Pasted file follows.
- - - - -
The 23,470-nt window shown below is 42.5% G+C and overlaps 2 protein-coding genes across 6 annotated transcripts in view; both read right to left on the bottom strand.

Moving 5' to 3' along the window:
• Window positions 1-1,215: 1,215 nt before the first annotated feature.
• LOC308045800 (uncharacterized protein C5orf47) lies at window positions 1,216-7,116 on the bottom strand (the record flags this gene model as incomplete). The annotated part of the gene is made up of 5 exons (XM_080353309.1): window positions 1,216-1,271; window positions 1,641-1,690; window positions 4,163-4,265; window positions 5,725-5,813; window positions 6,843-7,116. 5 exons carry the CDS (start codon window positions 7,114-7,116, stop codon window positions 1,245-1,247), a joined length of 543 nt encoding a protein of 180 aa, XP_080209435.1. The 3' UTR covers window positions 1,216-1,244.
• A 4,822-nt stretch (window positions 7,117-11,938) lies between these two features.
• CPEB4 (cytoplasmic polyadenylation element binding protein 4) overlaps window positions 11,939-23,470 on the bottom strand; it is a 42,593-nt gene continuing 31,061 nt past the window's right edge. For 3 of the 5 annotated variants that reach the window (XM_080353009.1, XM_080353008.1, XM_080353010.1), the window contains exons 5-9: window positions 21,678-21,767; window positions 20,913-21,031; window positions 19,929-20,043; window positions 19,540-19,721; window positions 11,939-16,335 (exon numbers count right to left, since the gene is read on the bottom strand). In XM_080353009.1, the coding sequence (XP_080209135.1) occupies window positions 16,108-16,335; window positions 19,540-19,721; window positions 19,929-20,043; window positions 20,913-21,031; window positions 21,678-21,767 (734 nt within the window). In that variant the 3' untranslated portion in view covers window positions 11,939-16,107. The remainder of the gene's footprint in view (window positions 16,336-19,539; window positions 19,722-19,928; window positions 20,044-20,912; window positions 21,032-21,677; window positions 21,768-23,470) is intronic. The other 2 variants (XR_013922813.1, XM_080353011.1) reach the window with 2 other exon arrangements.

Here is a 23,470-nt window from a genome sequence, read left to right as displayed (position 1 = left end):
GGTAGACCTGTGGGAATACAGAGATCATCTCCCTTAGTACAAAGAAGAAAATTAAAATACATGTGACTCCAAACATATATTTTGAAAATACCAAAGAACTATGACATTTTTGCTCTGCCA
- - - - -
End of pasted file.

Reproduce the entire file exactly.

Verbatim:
The 23,470-nt window shown below is 42.5% G+C and overlaps 2 protein-coding genes across 6 annotated transcripts in view; both read right to left on the bottom strand.

Moving 5' to 3' along the window:
• Window positions 1-1,215: 1,215 nt before the first annotated feature.
• LOC308045800 (uncharacterized protein C5orf47) lies at window positions 1,216-7,116 on the bottom strand (the record flags this gene model as incomplete). The annotated part of the gene is made up of 5 exons (XM_080353309.1): window positions 1,216-1,271; window positions 1,641-1,690; window positions 4,163-4,265; window positions 5,725-5,813; window positions 6,843-7,116. 5 exons carry the CDS (start codon window positions 7,114-7,116, stop codon window positions 1,245-1,247), a joined length of 543 nt encoding a protein of 180 aa, XP_080209435.1. The 3' UTR covers window positions 1,216-1,244.
• A 4,822-nt stretch (window positions 7,117-11,938) lies between these two features.
• CPEB4 (cytoplasmic polyadenylation element binding protein 4) overlaps window positions 11,939-23,470 on the bottom strand; it is a 42,593-nt gene continuing 31,061 nt past the window's right edge. For 3 of the 5 annotated variants that reach the window (XM_080353009.1, XM_080353008.1, XM_080353010.1), the window contains exons 5-9: window positions 21,678-21,767; window positions 20,913-21,031; window positions 19,929-20,043; window positions 19,540-19,721; window positions 11,939-16,335 (exon numbers count right to left, since the gene is read on the bottom strand). In XM_080353009.1, the coding sequence (XP_080209135.1) occupies window positions 16,108-16,335; window positions 19,540-19,721; window positions 19,929-20,043; window positions 20,913-21,031; window positions 21,678-21,767 (734 nt within the window). In that variant the 3' untranslated portion in view covers window positions 11,939-16,107. The remainder of the gene's footprint in view (window positions 16,336-19,539; window positions 19,722-19,928; window positions 20,044-20,912; window positions 21,032-21,677; window positions 21,768-23,470) is intronic. The other 2 variants (XR_013922813.1, XM_080353011.1) reach the window with 2 other exon arrangements.

Here is a 23,470-nt window from a genome sequence, read left to right as displayed (position 1 = left end):
GGTAGACCTGTGGGAATACAGAGATCATCTCCCTTAGTACAAAGAAGAAAATTAAAATACATGTGACTCCAAACATATATTTTGAAAATACCAAAGAACTATGACATTTTTGCTCTGCCA